It would seem safe to assume that people who have fired a bazooka at the United Nations headquarters in New York, served time in connection with the first state-sponsored act of terrorism in the United States, or actively participated in secret groups that claimed responsibility for dozens of bombings in New York, New Jersey and Florida would raise many red flags when coming into this country.
Or maybe not. Just last week Guillermo Novo Sampol, Pedro Remon and Gaspar Jimenez, the men behind those and other terrorist acts, received a hero's welcome in the United States. After a quick flight from Panama aboard a private jet, the men flashed victory signs and smiled to a swarm of cameras in a Miami airport while U.S. authorities looked on.
Hours earlier, Panamanian President Mireya Moscoso pardoned the three men and another, Luis Posada Carriles, ending their stint in a Panamanian prison for charges related to plotting to assassinate Cuban President Fidel Castro in 2000. According to an April court ruling, if the explosives found had been used, they could have destroyed an armored car and everything within 220 yards would have felt the impact.
Posada, an international fugitive charged with the 1976 bombing of a Cuban airliner that killed 73 people, did not join the rest in Miami because he does not possess a U.S. passport. Instead, according to Honduran press reports, the CIA-trained explosives expert was dropped off in Honduras with a false U.S. passport.
Critics here and in Latin America jumped to conclude that Washington had pressured Moscoso to release the men, citing the Bush administration's obsession with Castro and the potential political gain for President Bush in Florida. U.S. officials, on the other hand, responded quickly by stating they "never lobbied the Panamanian government to pardon anyone."
Such talk falls into the old trap of conspiracy and denial, and it obscures the larger point: There is something terribly wrong when the United States, after Sept. 11, fails to condemn the pardoning of terrorists and instead allows them to walk free on U.S. streets.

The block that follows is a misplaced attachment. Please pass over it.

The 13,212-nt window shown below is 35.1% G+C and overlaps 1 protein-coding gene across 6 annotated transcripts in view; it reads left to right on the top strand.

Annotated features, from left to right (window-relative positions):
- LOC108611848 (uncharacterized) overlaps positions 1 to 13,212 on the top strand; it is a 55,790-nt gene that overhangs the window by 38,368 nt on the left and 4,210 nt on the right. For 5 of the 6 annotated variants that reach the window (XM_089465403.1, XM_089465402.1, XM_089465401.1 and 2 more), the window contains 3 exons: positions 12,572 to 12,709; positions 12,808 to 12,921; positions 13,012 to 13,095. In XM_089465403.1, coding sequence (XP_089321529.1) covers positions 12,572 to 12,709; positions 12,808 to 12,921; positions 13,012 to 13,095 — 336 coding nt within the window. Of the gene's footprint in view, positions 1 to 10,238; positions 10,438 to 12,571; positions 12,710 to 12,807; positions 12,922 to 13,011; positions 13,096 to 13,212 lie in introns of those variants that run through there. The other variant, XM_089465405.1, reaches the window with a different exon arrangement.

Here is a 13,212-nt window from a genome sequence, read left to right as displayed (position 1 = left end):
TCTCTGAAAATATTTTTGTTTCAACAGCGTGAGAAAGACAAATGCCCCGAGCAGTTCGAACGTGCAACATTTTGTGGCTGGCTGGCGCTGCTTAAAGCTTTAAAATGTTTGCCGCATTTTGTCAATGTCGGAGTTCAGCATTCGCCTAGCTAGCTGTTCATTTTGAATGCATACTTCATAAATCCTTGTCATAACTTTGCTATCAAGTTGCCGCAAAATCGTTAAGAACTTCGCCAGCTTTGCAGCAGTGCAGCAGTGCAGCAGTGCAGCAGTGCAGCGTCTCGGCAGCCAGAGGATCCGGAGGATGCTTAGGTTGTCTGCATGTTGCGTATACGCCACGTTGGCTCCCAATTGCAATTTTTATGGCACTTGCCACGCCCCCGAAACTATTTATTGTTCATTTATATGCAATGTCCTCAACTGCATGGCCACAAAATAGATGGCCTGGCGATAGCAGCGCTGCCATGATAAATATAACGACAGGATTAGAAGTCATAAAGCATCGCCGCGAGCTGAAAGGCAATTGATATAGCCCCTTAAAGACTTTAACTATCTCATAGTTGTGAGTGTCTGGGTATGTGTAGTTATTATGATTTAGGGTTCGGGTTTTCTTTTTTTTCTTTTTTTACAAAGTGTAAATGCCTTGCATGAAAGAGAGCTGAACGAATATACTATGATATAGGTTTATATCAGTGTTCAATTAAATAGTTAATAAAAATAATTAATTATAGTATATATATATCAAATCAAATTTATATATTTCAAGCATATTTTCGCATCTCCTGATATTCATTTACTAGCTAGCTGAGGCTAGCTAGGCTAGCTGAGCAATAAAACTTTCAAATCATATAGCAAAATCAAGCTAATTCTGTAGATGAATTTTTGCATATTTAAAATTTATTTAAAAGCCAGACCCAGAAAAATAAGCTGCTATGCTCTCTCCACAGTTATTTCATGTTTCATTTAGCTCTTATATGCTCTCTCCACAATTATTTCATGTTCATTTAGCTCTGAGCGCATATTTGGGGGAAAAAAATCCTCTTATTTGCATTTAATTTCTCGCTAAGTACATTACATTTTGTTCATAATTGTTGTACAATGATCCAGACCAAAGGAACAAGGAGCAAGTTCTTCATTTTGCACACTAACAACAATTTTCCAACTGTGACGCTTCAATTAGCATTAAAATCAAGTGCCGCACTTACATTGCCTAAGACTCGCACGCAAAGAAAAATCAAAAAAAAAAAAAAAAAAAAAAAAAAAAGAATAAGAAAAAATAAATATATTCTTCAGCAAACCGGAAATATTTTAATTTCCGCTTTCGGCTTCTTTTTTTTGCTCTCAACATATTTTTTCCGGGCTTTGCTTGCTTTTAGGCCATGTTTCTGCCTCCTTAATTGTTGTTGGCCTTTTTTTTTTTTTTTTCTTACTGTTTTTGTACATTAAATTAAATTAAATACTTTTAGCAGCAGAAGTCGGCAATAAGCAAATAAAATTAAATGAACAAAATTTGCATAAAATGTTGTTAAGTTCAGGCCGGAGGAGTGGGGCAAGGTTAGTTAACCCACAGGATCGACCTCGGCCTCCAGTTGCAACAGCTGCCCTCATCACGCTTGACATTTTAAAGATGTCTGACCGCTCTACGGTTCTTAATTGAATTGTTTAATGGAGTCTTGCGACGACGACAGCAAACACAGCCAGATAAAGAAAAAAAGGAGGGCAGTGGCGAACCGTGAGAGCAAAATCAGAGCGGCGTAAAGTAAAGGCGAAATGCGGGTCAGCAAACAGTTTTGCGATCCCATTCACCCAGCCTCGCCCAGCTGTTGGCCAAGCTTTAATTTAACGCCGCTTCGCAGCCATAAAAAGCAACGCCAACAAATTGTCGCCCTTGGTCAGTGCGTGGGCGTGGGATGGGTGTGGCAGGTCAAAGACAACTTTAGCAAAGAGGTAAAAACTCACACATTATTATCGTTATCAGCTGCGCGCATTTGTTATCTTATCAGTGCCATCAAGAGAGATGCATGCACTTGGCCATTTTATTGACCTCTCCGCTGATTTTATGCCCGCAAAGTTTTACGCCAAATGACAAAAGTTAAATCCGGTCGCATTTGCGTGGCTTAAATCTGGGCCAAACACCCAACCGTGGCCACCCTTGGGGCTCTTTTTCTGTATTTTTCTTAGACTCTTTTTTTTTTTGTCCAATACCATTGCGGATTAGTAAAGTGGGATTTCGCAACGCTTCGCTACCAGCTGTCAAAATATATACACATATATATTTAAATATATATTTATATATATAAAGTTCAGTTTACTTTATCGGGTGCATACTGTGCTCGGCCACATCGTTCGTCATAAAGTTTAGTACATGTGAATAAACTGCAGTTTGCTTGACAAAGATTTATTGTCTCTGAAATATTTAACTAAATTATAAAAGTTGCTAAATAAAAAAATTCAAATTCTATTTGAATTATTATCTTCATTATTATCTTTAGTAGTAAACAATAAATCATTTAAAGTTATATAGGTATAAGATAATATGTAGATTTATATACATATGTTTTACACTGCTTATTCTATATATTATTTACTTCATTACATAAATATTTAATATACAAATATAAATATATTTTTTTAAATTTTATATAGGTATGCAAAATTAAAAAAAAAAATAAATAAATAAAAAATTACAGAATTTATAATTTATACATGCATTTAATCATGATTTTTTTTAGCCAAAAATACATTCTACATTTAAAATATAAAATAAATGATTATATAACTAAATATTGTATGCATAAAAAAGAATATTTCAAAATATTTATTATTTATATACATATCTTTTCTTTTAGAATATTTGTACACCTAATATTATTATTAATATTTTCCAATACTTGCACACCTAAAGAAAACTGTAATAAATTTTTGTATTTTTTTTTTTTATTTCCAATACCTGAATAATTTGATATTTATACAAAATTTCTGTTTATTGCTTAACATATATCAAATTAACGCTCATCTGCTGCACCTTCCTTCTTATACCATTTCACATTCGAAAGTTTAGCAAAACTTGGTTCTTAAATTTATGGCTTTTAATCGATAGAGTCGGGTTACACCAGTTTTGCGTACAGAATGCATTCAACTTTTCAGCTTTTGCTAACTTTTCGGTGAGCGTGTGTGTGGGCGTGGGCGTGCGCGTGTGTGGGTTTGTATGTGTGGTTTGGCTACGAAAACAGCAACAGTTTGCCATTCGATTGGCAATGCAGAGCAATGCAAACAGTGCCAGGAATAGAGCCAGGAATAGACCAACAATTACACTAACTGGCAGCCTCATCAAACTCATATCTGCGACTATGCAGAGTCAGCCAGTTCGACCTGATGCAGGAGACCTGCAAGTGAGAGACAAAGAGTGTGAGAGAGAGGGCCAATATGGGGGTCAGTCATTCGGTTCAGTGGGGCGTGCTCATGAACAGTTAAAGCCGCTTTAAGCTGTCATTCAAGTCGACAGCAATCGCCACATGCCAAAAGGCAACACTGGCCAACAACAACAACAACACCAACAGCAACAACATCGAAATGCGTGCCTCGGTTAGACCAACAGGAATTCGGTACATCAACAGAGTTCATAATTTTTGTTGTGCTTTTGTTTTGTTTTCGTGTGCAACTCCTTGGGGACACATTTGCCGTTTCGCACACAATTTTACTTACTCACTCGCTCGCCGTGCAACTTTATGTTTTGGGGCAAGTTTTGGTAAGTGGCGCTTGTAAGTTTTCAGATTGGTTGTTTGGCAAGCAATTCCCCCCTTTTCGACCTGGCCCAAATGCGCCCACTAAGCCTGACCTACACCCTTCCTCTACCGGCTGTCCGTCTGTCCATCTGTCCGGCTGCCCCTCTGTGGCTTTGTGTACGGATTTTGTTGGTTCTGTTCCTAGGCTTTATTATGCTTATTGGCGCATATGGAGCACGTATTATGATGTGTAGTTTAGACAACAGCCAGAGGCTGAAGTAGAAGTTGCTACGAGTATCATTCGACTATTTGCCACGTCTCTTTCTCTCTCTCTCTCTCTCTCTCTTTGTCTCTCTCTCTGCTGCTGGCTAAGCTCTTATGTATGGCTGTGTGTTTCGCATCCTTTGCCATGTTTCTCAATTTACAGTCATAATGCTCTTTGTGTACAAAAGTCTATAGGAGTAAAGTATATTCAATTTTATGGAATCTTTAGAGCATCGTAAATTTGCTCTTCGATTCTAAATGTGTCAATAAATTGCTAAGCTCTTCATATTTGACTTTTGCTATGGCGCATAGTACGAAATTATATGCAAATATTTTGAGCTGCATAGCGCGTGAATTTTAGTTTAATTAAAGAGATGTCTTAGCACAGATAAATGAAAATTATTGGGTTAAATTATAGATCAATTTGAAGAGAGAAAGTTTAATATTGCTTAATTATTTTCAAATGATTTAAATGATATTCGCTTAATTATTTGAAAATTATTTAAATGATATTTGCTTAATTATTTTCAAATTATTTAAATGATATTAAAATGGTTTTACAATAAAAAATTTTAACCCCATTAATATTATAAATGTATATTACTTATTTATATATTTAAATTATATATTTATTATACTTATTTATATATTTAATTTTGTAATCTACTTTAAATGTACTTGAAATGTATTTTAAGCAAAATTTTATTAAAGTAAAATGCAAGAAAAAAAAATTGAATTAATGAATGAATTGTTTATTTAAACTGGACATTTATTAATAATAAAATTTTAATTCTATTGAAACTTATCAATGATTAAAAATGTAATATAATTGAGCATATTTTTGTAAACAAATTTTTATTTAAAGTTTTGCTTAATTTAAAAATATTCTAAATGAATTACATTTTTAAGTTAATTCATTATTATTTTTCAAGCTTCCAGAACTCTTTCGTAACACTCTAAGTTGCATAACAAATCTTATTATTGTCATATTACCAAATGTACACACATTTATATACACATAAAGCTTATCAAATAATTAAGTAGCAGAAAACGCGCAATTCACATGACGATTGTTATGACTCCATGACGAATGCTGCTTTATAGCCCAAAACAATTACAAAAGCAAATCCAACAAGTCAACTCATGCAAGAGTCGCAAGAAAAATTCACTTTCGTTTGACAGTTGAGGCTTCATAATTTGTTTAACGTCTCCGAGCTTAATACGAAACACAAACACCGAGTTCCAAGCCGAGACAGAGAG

"Moral clarity is a strategic asset" in the war on terrorism, Pentagon policy chief Douglas Feith said in a 2002 speech. If President Bush frequently labels terrorism as "evil," he continued, it is to steer the world toward an unquestionable rejection of terrorism, regardless of its goals.
The four Cuban exiles have spent nearly four decades in rabid pursuit of the destruction of Castro, his communist revolution and anyone who dared criticize their violent methods. Whether by the fortune of powerful supporters or the convenience of previous tolerance toward certain acts of terrorism, they have more often than not managed to roam free to plan their next move. They can now add Panamanian presidential clemency to a bizarre list of achievements that have included escapes from foreign prisons, dropped charges and commuted life sentences.
Times are supposed to be different since Sept. 11. In his 2002 speech, Feith acknowledged the "unpleasant fact" that for the past three decades, the world, including the United States, tolerated terrorism. In the post-Sept. 11 world, he added, "no one who aspires to respectability can tolerate, let alone support" terrorists who in the past may have been seen as freedom fighters.
Perhaps Feith should have exempted people who hate Castro. Judging by interviews this week, leaders in the Cuban American community, including former U.S. officials, have not reevaluated their tolerance of terrorism. Simon Ferro, a former U.S. ambassador to Panama, played down the significance of Moscoso's pardon, saying the men had been found guilty only of entering Panama illegally. (They were serving seven- to eight-year sentences for endangering public safety.) Francisco "Pepe" Hernandez, president of the Cuban American National Foundation, said that his organization does not advocate violence but that "we do not condemn those who fight and risk their lives to try to liberate their people."
The U.S. government appears to be doing little to make them think otherwise. Asked again to comment this week, State Department spokesman Richard Boucher simply denied, once again, any U.S. involvement. In an interview this week with a Panamanian journalist, Secretary of State Colin L. Powell himself said that this was "entirely an internal Panamanian matter and I will just leave it there."
Days before her term as president ended, Moscoso pardoned the four conspirators on humanitarian grounds, fearing rightly that if extradited to Cuba, as Castro has been requesting, the men would be summarily executed. There is no argument here that Castro's courts would be anything but ruthless to the men. But must the United States welcome terrorists as heroes to avert further injustice?
There was room for moral consistency. Washington could always persuade Panama to deny extradition to Cuba without having to now look so conspicuously acquiescent in the pardon. That would have demonstrated Washington's intolerance for terrorists and allowed Panama to prove itself a strong and unquestionable ally in the larger war against terrorism. But U.S. officials made a decision altogether different.